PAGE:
As a result of these assignments, I have been able to experience each major step of an asset’s life cycle, from new construction and testing to mid-life upgrades, to in-theater deployment and reserve status. Corrosion influences are impacted by decisions made in each of these areas, and it is this perspective that I feel will be most valuable in my role as Deputy Corrosion Control and Prevention Executive. Beyond my Service experience, I hold Master’s and Bachelor of Science degrees in Materials Engineering from North Carolina State University, and have thirty years of industry experience in microelectronics and electronics packaging. This experience also aligns well with some of the corrosion issues the Navy has traditionally dealt with for C5I (Command, Control Communication, Computers, and Intelligence) equipment and I hope to provide additional perspectives on these issues for the Navy Corrosion Executive.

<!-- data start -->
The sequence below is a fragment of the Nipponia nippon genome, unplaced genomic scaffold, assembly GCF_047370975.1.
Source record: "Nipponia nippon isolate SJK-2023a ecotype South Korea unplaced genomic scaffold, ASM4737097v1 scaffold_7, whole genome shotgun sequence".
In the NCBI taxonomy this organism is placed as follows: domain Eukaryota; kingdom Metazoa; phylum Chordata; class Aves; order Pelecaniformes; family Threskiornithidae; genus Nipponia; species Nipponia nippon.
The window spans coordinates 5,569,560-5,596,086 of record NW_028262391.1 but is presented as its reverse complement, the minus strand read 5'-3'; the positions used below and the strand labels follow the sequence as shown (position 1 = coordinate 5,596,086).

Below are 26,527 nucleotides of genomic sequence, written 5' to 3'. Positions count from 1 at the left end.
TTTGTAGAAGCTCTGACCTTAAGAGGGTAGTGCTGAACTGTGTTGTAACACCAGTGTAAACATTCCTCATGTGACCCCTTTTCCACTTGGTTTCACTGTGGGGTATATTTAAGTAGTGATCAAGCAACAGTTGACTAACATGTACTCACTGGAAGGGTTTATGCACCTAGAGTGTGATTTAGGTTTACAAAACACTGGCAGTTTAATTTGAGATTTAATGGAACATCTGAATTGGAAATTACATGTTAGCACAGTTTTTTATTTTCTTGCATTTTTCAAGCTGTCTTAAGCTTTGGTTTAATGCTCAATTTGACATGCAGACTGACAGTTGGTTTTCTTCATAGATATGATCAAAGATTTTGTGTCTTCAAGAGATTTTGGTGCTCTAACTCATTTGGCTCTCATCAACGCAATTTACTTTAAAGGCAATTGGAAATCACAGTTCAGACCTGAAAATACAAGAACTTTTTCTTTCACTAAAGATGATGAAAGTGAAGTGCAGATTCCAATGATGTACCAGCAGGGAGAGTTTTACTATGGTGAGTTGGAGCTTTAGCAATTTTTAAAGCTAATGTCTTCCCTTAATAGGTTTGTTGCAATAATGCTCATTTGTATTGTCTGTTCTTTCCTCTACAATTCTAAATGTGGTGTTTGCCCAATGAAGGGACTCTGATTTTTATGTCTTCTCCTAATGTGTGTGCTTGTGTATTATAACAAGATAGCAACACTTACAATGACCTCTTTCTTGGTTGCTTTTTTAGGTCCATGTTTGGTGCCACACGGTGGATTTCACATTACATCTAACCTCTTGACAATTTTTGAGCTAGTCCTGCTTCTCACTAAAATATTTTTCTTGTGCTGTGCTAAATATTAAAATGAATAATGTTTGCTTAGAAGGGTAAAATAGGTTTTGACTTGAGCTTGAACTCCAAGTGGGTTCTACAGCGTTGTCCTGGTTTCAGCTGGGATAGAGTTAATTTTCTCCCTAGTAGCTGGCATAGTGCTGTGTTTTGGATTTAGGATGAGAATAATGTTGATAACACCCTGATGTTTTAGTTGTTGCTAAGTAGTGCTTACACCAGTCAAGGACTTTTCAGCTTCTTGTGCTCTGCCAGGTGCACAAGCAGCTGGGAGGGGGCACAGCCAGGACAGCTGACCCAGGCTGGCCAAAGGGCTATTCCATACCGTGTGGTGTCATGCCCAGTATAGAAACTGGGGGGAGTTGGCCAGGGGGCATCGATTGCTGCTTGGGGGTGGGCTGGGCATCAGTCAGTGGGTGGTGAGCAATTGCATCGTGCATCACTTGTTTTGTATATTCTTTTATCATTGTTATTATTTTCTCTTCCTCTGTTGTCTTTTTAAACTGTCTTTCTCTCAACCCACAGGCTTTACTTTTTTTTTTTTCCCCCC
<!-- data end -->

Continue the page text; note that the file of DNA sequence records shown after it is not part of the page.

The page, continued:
: As the Deputy Corrosion Executive, can you talk more about the approach you will be taking to assess the corrosion challenges facing the reserve components, including the cost of maintenance and efforts to maintain a reserve fleet in “ready” status to support the Department’s needs?
Jimmy Cox: The first step in this process is to frame the discussion and scope of this effort appropriately. In its most frequent use, the word “reserves” typically refers to United States Navy Reserves (USNR) personnel and associated equipment. In actuality, the USNR is only one component of the larger Sea Service reserves. Sea Service reserve assets stretch beyond the USNR and, even, the Department of the Navy, to include multiple U.S. government agencies and asset categories. These categories include both active, operational assets and inactive assets maintained in various states of readiness.